What Chekhov witnessed on Sakhalin shocked and angered him, including floggings, embezzlement of supplies, and forced prostitution of women: "There were times," he wrote, when "I felt that I saw before me the extreme limits of man's degradation." Chekhov was particularly moved by the plight of the children living in the penal colony with their parents.
Chekhov later concluded that charity and subscription were not the answer, but that the government had a duty to finance humane treatment of the convicts. His findings were published in 1893 and 1894 as Ostrov Sakhalin (The Island of Sakhalin), a work of social science, not literature, and worthy and informative rather than brilliant. Chekhov found literary expression for the hell of Sakhalin in his long short story The Murder, the last section of which is set on Sakhalin, where the murderer Yakov loads coal in the night, longing for home.
Tolstoy and Chekhov
In 1892, Chekhov bought the small country estate of Melikhovo, about forty miles south of Moscow, where he lived until 1899 with his family. As well as organizing relief for victims of the famine and cholera outbreaks of 1892, he went on to build three schools, a fire station, and a clinic, and to donate his medical services to peasants for miles around, despite frequent recurrences of his tuberculosis.
Chekhov’s expenditure on drugs was considerable; but the greatest cost was making journeys of several hours to visit the sick, which reduced his time for writing. Chekhov’s work as a doctor, however, enriched his writing by bringing him into intimate contact with all sections of Russian society: for example, he witnessed at first hand the unhealthy and cramped living conditions of many peasants.
Chekhov began writing his play The Seagull in 1894, in a lodge he had built in the orchard at Melikhovo. In the two years since moving to the estate, he had refurbished the house, taken up agriculture and horticulture, tended orchard and pond, and planted many trees, which, according to Mikhail, he "looked after… as though they were his children. Like Colonel Vershinin in his Three Sisters, as he looked at them he dreamed of what they would be like in three or four hundred years."
In March 1897 Chekhov suffered a major hemorrhage of the lungs while on a visit to Moscow and, with great difficulty, was persuaded to enter a clinic, where the doctors diagnosed tuberculosis on the upper part of his lungs and ordered a change in his manner of life.
After his father's death in 1898, Chekhov bought a plot of land at Alushta, near Yalta, and built a villa there, into which he moved with his mother and sister the following year. Though he planted trees and flowers at Alushta, kept dogs and tame cranes, and received guests such as Leo Tolstoy and Maxim Gorky, Chekhov was always relieved to leave his "hot Siberia" for Moscow or travels abroad. He vowed to move to Taganrog as soon as a water supply was installed there.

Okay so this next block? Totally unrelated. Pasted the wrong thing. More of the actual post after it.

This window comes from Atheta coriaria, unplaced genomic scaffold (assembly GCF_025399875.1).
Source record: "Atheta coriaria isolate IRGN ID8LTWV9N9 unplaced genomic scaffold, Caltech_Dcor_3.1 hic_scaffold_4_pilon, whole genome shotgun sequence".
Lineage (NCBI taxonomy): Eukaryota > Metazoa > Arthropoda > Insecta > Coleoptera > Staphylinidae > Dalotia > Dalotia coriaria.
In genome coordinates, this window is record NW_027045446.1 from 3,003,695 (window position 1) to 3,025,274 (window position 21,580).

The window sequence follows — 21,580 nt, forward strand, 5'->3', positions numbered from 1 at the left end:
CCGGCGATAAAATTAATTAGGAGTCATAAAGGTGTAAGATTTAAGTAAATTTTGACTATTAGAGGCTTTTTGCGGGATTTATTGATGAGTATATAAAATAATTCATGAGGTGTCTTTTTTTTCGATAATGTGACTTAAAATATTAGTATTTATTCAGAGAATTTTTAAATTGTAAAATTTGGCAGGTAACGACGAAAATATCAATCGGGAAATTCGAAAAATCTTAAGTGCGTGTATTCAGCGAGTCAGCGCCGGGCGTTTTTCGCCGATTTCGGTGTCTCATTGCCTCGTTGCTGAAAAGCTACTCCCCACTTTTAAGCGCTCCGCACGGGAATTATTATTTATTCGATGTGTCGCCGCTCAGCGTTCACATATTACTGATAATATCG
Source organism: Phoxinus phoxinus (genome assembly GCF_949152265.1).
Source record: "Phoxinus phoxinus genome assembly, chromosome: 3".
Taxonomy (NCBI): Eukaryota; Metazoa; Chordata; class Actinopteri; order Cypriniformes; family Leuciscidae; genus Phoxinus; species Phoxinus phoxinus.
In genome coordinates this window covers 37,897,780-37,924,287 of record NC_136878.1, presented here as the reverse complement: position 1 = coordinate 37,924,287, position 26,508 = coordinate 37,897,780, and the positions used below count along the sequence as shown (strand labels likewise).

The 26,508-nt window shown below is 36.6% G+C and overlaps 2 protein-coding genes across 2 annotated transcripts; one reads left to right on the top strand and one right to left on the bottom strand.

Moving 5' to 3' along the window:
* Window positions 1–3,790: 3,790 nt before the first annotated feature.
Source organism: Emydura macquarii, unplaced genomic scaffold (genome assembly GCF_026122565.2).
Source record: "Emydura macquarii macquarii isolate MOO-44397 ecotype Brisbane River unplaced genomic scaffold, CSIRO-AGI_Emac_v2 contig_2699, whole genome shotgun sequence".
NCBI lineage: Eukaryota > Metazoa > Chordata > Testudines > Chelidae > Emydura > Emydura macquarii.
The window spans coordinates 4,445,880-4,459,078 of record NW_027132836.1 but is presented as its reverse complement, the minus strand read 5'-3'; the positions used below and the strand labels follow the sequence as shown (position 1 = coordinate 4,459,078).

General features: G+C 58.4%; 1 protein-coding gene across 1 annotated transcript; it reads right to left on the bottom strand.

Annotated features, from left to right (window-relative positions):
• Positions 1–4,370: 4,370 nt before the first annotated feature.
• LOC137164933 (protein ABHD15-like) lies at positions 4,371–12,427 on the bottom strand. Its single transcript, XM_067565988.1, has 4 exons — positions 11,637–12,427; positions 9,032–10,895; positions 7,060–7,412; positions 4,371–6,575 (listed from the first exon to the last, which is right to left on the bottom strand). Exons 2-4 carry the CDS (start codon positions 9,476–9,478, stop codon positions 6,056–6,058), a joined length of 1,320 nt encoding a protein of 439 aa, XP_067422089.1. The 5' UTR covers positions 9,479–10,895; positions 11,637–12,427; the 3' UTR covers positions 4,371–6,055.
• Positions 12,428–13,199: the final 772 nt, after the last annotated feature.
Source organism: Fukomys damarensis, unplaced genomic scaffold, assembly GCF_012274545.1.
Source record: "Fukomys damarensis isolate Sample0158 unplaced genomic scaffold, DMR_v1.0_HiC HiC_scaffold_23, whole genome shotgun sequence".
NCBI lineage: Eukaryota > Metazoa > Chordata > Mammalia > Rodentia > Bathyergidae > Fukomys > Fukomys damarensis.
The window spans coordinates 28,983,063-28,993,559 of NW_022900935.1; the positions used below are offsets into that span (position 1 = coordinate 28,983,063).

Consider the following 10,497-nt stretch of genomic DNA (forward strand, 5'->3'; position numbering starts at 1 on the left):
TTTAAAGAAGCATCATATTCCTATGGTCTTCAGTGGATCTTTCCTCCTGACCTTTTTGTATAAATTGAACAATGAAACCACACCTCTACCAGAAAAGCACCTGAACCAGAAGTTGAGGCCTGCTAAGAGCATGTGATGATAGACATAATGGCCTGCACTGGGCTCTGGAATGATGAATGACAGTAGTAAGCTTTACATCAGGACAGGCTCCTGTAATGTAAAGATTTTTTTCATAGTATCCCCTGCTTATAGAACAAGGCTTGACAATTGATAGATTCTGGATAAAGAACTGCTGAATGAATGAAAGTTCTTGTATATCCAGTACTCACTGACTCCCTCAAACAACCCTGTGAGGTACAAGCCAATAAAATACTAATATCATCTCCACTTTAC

On 25 May 1901 Chekhov married Olga Knipper — quietly, owing to his horror of weddings — a former protegée and sometime lover of Nemirovich-Danchenko whom he had first met at rehearsals for The Seagull.
By May 1904, Chekhov was terminally ill. "Everyone who saw him secretly thought the end was not far off," Mikhail Chekhov recalled, "but the nearer Chekhov was to the end, the less he seemed to realize it." On June 3rd he set off with Olga for the German spa town of Badenweiler in the Black Forest, from where he wrote outwardly jovial letters to his sister Maria describing the food and surroundings and assuring her and his mother that he was getting better. In 1908, Olga wrote this account of her husband’s last moments:
“ Anton sat up unusually straight and said loudly and clearly (although he knew almost no German): Ich sterbe. The doctor calmed him, took a syringe, gave him an injection of camphor, and ordered champagne. Anton took a full glass, examined it, smiled at me and said: "It's a long time since I drank champagne." He drained it, lay quietly on his left side, and I just had time to run to him and lean across the bed and call to him, but he had stopped breathing and was sleeping peacefully as a child... ”
Chekhov’s body was transported to Moscow. Chekhov was buried next to his father at the Novodevichy Cemetery.
Always modest, Chekhov could hardly have imagined the extent of his posthumous reputation. The ovations for The Cherry Orchard in the year of his death showed him how high he had risen in the affection of the Russian public — by then he was second in literary celebrity only to Tolstoy, who outlived him by six years — but after his death, Chekhov's fame soon spread further afield. Constance Garnett's translations won him an English-language readership and the admiration of writers such as James Joyce, Virginia Woolf, and Katherine Mansfield. The Russian critic D.S. Mirsky, who lived in England, explained Chekhov's popularity in that country by his "unusually complete rejection of what we may call the heroic values". In Russia itself, Chekhov's drama fell out of fashion after the revolution but was later adapted to the Soviet agenda, with Lophakin, for example, reinvented as a hero of the new order, taking an axe to the cherry orchard.
One of the first non-Russians to praise Chekhov's plays was George Bernard Shaw, who subtitled his Heartbreak House "A Fantasia in the Russian Manner on English Themes" and noted similarities between the predicament of the British landed class and that of their Russian counterparts as depicted by Chekhov: "the same nice people, the same utter futility".
Chekhov is now the most popular playwright in the English-speaking world after Shakespeare, but some writers believe his short stories represent the greater achievement. Raymond Carver, who wrote the short story Errand about Chekhov's death, believed Chekhov was the greatest of all short-story writers.